Samsung's Obama swindle may have worked out for the company while they advertised their Galaxy Note 3, but the White House disapproved of the stunt. When the President welcomed the Boston Red Sox to the White House Tuesday to congratulate them on winning the 2013 World Series, designated hitter David Ortiz made sure to take a selfie with him, and Samsung used the image promotionally.
Samsung's Obama selfie took place Tuesday on the White House South Lawn. The Red Sox presented the President with an honorary no. 44 jersey, and then Obama stepped back to take a picture with the entire team.
"Come on, let's get a good picture here," the President said.
"Actually, do you mind if I take my own?" Ortiz said, whipping out his Galaxy Note 3. "What an honor! Thanks for the #selfie, @BarackObama," he captioned the photo.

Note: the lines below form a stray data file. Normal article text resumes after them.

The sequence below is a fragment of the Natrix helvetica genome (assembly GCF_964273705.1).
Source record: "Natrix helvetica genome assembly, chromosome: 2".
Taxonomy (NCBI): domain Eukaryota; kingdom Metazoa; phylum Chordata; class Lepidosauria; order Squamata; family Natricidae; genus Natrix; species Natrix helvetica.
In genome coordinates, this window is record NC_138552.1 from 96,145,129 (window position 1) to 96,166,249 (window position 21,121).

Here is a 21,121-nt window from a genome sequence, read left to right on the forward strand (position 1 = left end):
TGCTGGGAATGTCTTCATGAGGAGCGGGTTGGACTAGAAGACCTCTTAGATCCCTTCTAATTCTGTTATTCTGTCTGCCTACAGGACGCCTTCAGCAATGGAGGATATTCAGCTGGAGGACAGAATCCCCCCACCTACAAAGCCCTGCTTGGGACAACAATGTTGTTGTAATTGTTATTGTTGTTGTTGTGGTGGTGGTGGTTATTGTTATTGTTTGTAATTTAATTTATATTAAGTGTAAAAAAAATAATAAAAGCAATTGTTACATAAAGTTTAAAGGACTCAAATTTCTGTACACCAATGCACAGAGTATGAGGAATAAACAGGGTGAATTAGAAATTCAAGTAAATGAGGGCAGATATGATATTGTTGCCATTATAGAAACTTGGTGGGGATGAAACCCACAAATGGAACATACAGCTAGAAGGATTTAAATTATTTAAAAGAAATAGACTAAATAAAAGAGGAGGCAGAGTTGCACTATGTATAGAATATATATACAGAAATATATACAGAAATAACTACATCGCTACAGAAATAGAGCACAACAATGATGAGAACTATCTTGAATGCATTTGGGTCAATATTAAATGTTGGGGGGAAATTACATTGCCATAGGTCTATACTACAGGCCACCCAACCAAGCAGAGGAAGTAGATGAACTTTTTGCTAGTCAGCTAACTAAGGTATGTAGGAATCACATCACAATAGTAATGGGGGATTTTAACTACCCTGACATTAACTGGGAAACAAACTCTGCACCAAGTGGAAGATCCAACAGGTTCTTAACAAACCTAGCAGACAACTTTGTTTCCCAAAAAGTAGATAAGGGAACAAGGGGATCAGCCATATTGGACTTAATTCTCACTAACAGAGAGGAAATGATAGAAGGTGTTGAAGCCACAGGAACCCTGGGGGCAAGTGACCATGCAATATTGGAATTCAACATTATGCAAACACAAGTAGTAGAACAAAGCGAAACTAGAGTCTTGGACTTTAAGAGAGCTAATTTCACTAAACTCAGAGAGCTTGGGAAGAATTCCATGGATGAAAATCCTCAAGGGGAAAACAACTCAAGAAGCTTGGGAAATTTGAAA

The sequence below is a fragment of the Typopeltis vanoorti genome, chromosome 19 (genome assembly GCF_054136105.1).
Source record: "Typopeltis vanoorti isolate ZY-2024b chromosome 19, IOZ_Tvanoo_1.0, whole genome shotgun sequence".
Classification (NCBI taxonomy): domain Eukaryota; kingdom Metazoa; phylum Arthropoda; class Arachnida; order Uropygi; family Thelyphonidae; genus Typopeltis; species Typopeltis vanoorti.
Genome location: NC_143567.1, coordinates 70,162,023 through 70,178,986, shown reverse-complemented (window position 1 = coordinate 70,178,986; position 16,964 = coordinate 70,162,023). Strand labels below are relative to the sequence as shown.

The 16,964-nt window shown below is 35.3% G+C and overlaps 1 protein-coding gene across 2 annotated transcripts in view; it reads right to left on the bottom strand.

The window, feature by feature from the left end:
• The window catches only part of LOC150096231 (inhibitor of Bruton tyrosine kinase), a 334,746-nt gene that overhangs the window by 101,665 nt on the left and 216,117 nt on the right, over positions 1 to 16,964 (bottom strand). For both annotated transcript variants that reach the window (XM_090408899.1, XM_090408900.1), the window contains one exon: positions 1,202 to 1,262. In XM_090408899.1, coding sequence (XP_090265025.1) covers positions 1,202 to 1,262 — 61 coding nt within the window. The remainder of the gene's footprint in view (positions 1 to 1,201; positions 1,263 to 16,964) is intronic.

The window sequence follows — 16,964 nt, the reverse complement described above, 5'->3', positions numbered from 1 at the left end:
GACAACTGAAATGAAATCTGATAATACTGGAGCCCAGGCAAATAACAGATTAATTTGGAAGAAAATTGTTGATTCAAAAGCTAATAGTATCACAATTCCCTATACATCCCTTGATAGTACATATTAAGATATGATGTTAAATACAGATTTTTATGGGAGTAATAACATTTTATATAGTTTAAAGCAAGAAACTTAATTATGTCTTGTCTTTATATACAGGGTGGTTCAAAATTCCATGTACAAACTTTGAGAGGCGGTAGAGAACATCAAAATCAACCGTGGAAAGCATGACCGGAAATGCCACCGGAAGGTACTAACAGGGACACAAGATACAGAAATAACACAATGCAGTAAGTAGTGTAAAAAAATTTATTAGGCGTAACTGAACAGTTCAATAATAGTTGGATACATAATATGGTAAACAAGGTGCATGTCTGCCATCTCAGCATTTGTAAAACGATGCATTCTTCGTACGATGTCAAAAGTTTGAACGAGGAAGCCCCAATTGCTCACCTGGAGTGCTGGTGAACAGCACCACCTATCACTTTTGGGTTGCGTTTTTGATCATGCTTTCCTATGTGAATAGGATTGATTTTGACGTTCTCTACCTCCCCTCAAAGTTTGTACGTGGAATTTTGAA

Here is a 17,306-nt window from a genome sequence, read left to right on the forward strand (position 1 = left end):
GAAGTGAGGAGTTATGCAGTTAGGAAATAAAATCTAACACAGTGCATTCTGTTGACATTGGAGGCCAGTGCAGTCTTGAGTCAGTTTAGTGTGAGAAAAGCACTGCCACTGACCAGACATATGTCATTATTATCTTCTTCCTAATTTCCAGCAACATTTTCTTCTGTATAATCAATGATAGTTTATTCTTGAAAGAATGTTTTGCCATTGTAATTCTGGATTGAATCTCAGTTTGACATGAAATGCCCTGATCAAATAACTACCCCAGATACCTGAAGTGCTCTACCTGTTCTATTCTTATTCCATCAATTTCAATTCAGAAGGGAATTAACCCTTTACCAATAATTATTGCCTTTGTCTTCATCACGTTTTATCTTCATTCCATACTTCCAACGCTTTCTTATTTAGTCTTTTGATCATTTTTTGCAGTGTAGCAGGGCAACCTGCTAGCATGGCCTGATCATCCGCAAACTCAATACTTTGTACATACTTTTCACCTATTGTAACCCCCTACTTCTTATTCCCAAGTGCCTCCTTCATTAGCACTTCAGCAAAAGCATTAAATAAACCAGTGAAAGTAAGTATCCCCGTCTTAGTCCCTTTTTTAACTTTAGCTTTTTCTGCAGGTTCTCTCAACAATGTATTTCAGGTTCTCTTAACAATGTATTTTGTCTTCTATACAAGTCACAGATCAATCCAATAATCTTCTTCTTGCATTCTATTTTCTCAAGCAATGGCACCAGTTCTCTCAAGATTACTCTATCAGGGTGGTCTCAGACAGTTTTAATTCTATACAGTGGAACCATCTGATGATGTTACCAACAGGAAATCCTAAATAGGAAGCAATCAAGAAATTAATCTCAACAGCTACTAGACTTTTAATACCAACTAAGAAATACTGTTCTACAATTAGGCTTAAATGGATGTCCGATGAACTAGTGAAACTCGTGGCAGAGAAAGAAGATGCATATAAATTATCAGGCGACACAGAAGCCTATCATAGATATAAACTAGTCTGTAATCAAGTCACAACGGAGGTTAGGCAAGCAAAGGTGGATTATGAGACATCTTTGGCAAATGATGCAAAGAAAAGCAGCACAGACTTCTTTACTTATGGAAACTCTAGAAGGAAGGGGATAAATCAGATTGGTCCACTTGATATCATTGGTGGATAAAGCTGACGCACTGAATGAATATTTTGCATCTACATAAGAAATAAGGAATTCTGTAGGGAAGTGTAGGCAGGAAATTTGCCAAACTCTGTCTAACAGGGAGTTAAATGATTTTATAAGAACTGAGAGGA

The selfie was retweeted over 40,000 times, resulting in some serious promotion for Samsung. Ortiz revealed to the Boston Globe Wednesday that the Korean electronics manufacturer had contacted him months prior and signed an endorsement deal with him this week.
"It was an honor to help him capture such an incredible and genuine moment of joy and excitement," Samsung said in a statement to the Globe.
However, White House Press Secretary Jay Carney said Thursday that the President and his administration object to "attempts to use the President's likeness for commercial purposes." Although he wouldn't say whether the White House had taken any action against Samsung, he made their stance clear.
"We have objected in the past … we object now," Carney reiterated, adding that the POTUS had no knowledge of Samsung or Ortiz's intentions.
This isn't the first time Samsung has orchestrated viral photos. At the Oscar's, they gave Ellen Degeneres a Galaxy Note 3 to take her the famous Oscars selfie with a host of celebrities, and the resulting photo was retweeted over 2 million times.